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Ethnic violence: Why Kenya is not another Rwanda

Africa Union Chairman John Kufuor is expected to arrive in Kenya Thursday for talks to calm ethnic tensions in the wake of Thursday's disputed presidential vote.

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On Tuesday, chief European Union election observer Alexander Lambsdorff also delivered a blow to Kibaki's legitimacy as president, by announcing that he and his observer group noticed significant irregularities in the way in which the election results were tabulated by Kenya's election workers, and thus, had "doubts about the results."

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Echoes of Rwanda

The overtones of Rwanda's 1994 genocide are ominous, but Kenya's ethnic strife differs from that of Rwanda in crucial ways.

The Rwandan genocide had been planned well in advance. State radio had demonized the economically powerful Tutsi minority for years, and after the apparent assassination of President Juvenal Habyarimina, that same state radio urged Rwandan Hutus to kill Tutsis in large numbers.

Hutus were supplied with machetes to do the job, urged on by local officials – and even parish priests – to not rest until "the work was done."

Kenya's ethnic strife, by contrast, is being carried out on a much smaller scale by many different actors. Much of the violence is focused on the economically and politically dominant Kikuyu group, but the attacks lack the Rwandan genocide's organization and preparation, and there is no evidence that Kenyan officials are organizing it. To the contary, all TV and radio stations have been temporarily forbidden to broadcast live and all news is heavily censored for the time being.

The danger in Kenya, however, lies in the intransigence of the two main leaders, both of whom claim to be president after last week's vote.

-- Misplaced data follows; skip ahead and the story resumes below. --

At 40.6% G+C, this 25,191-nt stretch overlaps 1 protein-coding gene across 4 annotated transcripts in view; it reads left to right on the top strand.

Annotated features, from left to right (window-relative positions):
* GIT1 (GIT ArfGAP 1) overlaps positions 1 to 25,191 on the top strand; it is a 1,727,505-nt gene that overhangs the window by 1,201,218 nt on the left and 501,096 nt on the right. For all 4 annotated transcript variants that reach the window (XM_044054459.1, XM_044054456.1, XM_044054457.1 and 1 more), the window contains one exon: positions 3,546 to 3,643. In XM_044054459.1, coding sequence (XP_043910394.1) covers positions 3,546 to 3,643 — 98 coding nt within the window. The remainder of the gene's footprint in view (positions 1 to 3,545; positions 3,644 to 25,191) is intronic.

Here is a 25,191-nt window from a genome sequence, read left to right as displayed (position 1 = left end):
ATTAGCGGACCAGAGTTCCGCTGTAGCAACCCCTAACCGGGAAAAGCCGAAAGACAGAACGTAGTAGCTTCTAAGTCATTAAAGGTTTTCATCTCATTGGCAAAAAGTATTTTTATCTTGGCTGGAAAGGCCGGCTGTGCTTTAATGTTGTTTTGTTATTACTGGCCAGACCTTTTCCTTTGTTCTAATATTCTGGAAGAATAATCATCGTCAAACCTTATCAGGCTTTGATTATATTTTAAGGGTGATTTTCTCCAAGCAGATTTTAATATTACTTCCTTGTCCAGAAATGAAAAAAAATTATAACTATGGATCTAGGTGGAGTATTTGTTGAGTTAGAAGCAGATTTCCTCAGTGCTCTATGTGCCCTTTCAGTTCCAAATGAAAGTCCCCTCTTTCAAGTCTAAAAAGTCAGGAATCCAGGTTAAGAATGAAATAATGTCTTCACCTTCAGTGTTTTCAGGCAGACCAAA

Raila Odinga has called for his supporters to hold a mass rally on Thursday in Uhuru Park in the center of Nairobi. A similar rally was effectively shut down by Kenyan police and paramilitary forces, who closed all routes into the city, declared a city wide curfew, and announced shoot-to-kill orders for soldiers stationed around the slum neighborhood of Kibera, which forms Odinga's main support base.

In Kibera itself, residents predicted that the country would erupt into further violence if Odinga's rally is banned. "If people are not given the chance to go to Uhuru park to hear what Raila has to say, there will be a lot of fire in the country tomorrow," says Peter Obuto, a civil servant. But if they are allowed to gather, "when Raila tells the people to cool down, they will do it."

Prices skyrocketing

The streets of Kibera have become an obstacle course of charred cars and minivans. Prices for milk and bread have doubled, and cooking fuel is simply not to be found. "The food sold in Kibera comes from the Kikuyu people, and they are really helping us," says Mr. Obutu. "But because of the perception that the Kikuyus don't want to give up power, the Luos, Kalingens, Luhyas, Kissis, and Kambas are ganging up on them. And we, the common people, are suffering."

As Obuto speaks, a crowd gathers to talk to a visiting reporter. But within minutes, a gang armed with machetes walks up, and shouts at the crowd to disperse. "Disperse immediately, or we will burn that car," a man shouts in Swahili.

A few miles away, close to Uhuru Park, Father Francis gives advice to parishioners who are deeply troubled by the violence and looking for their church to lend its help for peace.

"It is not enough to kneel and pray," he says. "We tell parishioners that whatever they do, they must do something that will affect peace somehow."

Kenya's ethnic groups

Kenya is lauded for staying peaceful since independence in 1963, while most of its neighbors have been fighting wars. But it is often criticized for failing to tackle ingrained tribalism.

Kenya has more than 40 ethnic groups, each with a strong identity.

The main groups are: Kikuyu (22 percent); Luhya (14 percent); Luo (13 percent); Kalenjin (12 percent); Kamba (11 percent), according to government statistics.

President Mwai Kibaki is a Kikuyu, the politically and economically dominant group since independence.

Opposition leader Raila Odinga is a Luo. His constituency includes the massive Kibera slum, where a large Luo population is fanatically behind him.

Former President Daniel arap Moi comes from the Kalenjin group that has produced most of Kenya's famous long-distance runners.

Source: Reuters AlertNet